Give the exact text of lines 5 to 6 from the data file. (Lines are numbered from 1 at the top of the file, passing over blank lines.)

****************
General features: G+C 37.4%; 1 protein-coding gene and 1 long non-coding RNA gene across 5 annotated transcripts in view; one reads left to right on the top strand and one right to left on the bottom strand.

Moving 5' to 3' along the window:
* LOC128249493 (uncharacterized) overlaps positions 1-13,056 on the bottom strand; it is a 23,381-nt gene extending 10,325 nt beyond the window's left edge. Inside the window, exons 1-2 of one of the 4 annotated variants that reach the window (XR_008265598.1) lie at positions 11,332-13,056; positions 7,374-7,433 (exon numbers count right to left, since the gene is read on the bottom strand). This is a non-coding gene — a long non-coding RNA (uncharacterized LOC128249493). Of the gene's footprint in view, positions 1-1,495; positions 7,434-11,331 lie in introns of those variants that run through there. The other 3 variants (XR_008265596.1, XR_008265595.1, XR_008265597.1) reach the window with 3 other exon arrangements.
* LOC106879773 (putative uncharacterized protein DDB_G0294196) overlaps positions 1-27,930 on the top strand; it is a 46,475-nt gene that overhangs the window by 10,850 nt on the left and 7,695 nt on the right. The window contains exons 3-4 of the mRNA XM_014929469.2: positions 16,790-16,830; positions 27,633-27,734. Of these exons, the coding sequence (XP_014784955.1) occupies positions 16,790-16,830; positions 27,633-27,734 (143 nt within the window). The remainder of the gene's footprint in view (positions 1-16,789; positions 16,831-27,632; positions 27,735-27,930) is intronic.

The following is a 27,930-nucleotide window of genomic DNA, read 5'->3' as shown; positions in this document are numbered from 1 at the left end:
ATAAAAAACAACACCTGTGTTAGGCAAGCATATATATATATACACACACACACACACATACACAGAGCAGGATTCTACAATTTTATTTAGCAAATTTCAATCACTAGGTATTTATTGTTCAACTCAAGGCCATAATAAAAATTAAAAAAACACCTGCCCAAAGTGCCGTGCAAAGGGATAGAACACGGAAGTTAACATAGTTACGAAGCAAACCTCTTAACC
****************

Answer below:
The following is a 27,930-nucleotide window of genomic DNA, read 5'->3' as shown; positions in this document are numbered from 1 at the left end:
ATAAAAAACAACACCTGTGTTAGGCAAGCATATATATATATACACACACACACACACATACACAGAGCAGGATTCTACAATTTTATTTAGCAAATTTCAATCACTAGGTATTTATTGTTCAACTCAAGGCCATAATAAAAATTAAAAAAACACCTGCCCAAAGTGCCGTGCAAAGGGATAGAACACGGAAGTTAACATAGTTACGAAGCAAACCTCTTAACC